|SOURCE: NASCAR Media|
Terry Labonte finished last in Saturday’s Sprint Unlimited at the Daytona International Speedway when his #32 C&J Energy Services Ford fell out with a vibration after he completed two of the race’s 75 laps.
1989 and 1990 Sprint Unlimited winner Ken Schrader was originally listed as the driver of Frankie Stoddard’s #32 for the exhibition race. However, prior to Friday’s practice, Terry Labonte, the 1985 Unlimited winner and the #32's driver for the Daytona 500, took over the ride.
Labonte’s run in the Unlimited did not last long as he pulled behind the wall during the opening green-flag run, twelve laps before an accident in turn one took out six other cars.
This marked Labonte’s third consecutive last-place finish in nineteen Sprint Unlimited starts. His other two last-place runs were withdrawals from his last two Unlimited starts in 2005 and 2006, where he was set to run the #44 Kellogg’s Chevrolet in the former and the #96 DLP HDTV / Tweeter Chevrolet in the latter. Prior to that, Labonte led a career-best 17 laps in the 2004 running and finished 8th behind winner Dale Jarrett.
Prior to this race, Labonte was one of seven drivers who had more than one last-place finish in the Unlimited, joining John Andretti, Geoffrey Bodine, Derrike Cope, Jeff Gordon, David Pearson, and Ricky Rudd. With this third finish, Labonte now has more last-place finishes in this event than any other driver.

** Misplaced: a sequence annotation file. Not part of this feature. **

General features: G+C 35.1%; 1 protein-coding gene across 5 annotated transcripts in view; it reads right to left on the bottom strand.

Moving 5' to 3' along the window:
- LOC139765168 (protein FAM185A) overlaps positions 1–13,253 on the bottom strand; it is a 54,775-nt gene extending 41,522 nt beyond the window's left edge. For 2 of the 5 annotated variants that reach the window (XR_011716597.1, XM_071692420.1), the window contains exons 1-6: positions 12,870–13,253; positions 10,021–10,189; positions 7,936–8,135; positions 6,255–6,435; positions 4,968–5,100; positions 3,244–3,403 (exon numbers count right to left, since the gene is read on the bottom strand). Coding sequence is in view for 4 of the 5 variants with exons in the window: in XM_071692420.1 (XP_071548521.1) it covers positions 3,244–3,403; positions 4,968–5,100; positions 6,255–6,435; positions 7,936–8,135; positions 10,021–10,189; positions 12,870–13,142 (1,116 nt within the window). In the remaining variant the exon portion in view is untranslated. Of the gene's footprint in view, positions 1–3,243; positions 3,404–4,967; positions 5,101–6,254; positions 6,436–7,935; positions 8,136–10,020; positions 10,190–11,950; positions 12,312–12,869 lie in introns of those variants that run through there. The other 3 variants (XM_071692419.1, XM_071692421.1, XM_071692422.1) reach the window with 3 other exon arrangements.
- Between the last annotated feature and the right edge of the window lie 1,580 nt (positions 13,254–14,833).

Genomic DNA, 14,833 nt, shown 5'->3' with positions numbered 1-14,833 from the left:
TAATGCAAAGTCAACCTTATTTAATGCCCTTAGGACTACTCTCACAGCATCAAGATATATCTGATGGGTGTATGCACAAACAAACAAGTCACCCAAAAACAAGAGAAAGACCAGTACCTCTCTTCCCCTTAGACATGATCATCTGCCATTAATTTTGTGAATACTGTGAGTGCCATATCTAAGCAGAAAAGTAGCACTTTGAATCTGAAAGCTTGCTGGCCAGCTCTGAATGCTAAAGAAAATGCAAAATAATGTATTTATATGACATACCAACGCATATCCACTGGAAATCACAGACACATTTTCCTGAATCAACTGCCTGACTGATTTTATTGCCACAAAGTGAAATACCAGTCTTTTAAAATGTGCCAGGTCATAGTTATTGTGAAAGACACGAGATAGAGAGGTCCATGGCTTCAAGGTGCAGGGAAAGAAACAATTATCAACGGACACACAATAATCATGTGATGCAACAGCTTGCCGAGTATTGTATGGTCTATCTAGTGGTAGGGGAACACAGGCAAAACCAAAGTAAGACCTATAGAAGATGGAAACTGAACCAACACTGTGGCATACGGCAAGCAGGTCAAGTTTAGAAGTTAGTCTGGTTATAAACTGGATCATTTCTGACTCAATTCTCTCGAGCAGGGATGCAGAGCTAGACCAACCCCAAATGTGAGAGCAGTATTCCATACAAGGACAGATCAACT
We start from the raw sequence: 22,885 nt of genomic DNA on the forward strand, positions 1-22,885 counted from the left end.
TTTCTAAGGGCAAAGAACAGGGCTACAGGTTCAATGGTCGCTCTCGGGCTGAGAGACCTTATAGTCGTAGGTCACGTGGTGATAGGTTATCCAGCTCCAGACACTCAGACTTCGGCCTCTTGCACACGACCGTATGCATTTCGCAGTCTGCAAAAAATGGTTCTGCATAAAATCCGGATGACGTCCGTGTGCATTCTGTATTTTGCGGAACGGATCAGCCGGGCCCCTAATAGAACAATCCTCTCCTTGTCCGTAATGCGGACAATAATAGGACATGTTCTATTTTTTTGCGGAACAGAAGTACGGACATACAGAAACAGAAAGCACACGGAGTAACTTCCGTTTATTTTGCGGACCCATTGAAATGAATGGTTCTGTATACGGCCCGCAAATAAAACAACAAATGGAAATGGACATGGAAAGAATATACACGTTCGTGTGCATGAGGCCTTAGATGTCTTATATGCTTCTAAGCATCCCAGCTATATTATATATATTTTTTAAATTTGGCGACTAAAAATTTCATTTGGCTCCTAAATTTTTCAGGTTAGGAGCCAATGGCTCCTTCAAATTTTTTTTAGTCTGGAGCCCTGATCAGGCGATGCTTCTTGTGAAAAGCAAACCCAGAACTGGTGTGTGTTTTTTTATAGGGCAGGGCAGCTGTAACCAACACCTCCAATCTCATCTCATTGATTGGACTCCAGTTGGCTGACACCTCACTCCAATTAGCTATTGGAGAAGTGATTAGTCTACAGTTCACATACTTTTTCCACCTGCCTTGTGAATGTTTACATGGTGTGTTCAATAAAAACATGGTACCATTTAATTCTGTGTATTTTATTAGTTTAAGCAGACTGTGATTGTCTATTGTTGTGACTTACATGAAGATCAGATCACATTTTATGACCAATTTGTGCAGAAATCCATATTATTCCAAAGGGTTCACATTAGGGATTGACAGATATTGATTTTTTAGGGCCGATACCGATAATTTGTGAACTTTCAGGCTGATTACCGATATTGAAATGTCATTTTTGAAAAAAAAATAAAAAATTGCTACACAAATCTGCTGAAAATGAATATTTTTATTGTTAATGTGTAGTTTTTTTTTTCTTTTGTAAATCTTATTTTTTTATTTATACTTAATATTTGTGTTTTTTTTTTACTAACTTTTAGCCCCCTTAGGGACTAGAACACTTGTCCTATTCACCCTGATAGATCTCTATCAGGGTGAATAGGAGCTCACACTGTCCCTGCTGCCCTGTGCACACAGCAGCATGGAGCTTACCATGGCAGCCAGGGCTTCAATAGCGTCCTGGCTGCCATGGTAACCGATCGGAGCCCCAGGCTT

*This was the first last-place finish for the #32 in the Unlimited since 1995, when Chuck Bown withdrew his Active Trucking Chevrolet from the Busch Clash. Bown was joined by Ernie Irvan, who was unable to run the #28 Texaco / Havoline Ford due to life-threatening injuries he suffered at Michigan the previous summer.
*Labonte is the first driver to finish last in the Unlimited due to a vibration.
THE BOTTOM FIVE
19) #32-Terry Labonte / 2 laps / vibration
18) #55-Mark Martin / 14 laps / crash
17) #24-Jeff Gordon / 14 laps / crash
16) #18-Kyle Busch / 14 laps / crash
15) #11-Deny Hamlin / 14 laps / crash
Vibration = Start & Park. That's why Schrader was out of the car. He thought he was going to get a chance to race. When he found out he wasn't he left and they put Labonte in the car.
Thank you for the information, Steve. Where did you hear about Schrader refusing the ride because of the plan to park?
The reason I ask is because I have to be very careful about concluding whether a team has actually parked or not. As you know, it's tricky since the TV broadcasts don't cover the lower-end teams very well. That's why I prefer to take the listed "reason out" at face value.
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